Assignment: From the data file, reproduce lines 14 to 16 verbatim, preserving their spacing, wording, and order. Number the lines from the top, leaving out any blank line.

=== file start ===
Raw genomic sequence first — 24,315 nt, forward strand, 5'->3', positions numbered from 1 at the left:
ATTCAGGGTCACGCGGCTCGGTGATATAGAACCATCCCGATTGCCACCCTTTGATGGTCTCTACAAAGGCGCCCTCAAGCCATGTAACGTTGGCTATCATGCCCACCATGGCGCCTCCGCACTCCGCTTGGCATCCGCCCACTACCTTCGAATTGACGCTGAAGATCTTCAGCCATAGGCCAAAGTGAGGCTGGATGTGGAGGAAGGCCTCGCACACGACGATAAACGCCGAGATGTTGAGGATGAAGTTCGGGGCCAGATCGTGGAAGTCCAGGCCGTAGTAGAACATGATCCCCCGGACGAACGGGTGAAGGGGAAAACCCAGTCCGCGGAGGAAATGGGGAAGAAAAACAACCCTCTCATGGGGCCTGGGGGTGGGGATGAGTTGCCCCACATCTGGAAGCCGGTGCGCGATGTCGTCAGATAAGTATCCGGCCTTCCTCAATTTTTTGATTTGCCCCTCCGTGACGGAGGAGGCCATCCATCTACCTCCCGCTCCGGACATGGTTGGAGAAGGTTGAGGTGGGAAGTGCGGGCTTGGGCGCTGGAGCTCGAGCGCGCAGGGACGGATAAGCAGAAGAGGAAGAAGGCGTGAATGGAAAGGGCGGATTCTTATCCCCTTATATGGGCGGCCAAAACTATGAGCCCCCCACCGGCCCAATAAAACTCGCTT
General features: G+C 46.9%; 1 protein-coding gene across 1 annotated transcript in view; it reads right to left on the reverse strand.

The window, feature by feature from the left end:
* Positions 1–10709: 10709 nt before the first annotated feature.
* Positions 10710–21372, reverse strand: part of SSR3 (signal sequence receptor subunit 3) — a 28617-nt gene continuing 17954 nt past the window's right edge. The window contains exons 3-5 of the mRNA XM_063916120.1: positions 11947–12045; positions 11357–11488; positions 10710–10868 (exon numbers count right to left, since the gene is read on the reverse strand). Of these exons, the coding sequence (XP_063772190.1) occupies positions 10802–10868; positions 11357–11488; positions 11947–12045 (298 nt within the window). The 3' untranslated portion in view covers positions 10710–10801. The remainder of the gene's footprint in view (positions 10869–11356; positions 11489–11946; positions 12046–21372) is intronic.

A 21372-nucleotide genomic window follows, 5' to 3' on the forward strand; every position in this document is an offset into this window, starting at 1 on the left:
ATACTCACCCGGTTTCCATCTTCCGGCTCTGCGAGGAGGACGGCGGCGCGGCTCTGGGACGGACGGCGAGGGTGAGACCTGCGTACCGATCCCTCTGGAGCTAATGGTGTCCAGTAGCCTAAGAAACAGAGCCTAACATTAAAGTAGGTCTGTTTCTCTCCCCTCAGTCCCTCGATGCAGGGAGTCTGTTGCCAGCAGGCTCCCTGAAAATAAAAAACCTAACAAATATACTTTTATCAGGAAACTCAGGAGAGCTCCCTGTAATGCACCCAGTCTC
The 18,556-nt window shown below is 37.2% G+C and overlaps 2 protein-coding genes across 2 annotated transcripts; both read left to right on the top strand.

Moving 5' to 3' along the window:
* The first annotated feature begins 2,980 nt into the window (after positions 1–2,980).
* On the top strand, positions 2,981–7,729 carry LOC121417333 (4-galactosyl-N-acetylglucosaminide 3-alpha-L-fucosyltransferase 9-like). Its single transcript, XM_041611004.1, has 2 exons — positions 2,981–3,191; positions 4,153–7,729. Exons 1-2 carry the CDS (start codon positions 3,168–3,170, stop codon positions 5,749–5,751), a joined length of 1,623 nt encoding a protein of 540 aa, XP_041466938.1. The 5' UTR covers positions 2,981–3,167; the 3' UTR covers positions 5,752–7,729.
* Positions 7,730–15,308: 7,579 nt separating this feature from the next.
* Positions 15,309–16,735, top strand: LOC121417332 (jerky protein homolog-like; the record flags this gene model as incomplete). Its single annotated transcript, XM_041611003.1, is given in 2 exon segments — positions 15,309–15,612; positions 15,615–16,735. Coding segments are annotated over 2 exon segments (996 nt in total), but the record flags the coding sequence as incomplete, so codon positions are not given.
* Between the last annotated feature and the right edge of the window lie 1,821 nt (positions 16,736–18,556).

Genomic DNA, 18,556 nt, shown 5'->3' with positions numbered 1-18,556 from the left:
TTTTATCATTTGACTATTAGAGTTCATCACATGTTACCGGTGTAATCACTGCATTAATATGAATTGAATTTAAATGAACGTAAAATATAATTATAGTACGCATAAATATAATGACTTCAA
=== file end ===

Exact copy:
* Positions 15,309–16,735, top strand: LOC121417332 (jerky protein homolog-like; the record flags this gene model as incomplete). Its single annotated transcript, XM_041611003.1, is given in 2 exon segments — positions 15,309–15,612; positions 15,615–16,735. Coding segments are annotated over 2 exon segments (996 nt in total), but the record flags the coding sequence as incomplete, so codon positions are not given.
* Between the last annotated feature and the right edge of the window lie 1,821 nt (positions 16,736–18,556).

Genomic DNA, 18,556 nt, shown 5'->3' with positions numbered 1-18,556 from the left: